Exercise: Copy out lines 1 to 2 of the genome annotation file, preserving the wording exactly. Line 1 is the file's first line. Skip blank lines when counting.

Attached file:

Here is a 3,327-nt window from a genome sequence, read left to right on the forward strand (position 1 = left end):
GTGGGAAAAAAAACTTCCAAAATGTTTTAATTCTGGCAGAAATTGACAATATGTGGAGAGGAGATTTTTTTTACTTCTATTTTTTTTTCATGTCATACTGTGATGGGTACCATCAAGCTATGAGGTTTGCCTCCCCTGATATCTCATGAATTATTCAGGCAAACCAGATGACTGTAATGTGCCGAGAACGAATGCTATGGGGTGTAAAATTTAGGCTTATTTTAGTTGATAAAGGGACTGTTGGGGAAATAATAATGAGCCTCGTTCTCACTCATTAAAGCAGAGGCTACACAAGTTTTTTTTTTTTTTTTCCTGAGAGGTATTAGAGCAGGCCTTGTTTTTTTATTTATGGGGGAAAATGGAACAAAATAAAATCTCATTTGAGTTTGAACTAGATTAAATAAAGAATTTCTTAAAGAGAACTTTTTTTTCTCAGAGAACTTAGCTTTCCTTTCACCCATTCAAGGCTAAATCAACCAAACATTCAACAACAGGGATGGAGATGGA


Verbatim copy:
Here is a 3,327-nt window from a genome sequence, read left to right on the forward strand (position 1 = left end):
GTGGGAAAAAAAACTTCCAAAATGTTTTAATTCTGGCAGAAATTGACAATATGTGGAGAGGAGATTTTTTTTACTTCTATTTTTTTTTCATGTCATACTGTGATGGGTACCATCAAGCTATGAGGTTTGCCTCCCCTGATATCTCATGAATTATTCAGGCAAACCAGATGACTGTAATGTGCCGAGAACGAATGCTATGGGGTGTAAAATTTAGGCTTATTTTAGTTGATAAAGGGACTGTTGGGGAAATAATAATGAGCCTCGTTCTCACTCATTAAAGCAGAGGCTACACAAGTTTTTTTTTTTTTTTTCCTGAGAGGTATTAGAGCAGGCCTTGTTTTTTTATTTATGGGGGAAAATGGAACAAAATAAAATCTCATTTGAGTTTGAACTAGATTAAATAAAGAATTTCTTAAAGAGAACTTTTTTTTCTCAGAGAACTTAGCTTTCCTTTCACCCATTCAAGGCTAAATCAACCAAACATTCAACAACAGGGATGGAGATGGA